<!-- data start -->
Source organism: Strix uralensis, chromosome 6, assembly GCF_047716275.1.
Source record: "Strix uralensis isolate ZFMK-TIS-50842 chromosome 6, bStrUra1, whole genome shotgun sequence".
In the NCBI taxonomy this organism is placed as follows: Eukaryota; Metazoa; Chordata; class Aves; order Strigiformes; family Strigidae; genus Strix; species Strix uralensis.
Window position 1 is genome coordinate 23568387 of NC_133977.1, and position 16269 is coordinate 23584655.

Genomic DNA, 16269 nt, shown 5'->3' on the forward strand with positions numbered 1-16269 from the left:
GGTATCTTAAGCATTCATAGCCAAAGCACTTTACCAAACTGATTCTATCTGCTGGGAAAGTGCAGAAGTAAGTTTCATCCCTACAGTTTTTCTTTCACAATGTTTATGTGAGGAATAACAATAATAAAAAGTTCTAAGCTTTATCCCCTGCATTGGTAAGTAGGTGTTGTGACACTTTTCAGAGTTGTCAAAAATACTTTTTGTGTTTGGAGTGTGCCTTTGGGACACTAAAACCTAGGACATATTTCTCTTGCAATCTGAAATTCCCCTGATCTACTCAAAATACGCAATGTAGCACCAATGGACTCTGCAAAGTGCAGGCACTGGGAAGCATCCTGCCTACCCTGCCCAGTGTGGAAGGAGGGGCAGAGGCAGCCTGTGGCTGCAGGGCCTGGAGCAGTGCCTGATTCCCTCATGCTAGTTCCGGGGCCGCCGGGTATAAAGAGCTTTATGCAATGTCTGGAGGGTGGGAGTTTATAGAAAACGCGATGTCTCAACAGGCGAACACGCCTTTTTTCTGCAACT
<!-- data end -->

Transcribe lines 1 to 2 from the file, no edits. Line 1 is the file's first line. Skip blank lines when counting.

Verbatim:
Source organism: Strix uralensis, chromosome 6, assembly GCF_047716275.1.
Source record: "Strix uralensis isolate ZFMK-TIS-50842 chromosome 6, bStrUra1, whole genome shotgun sequence".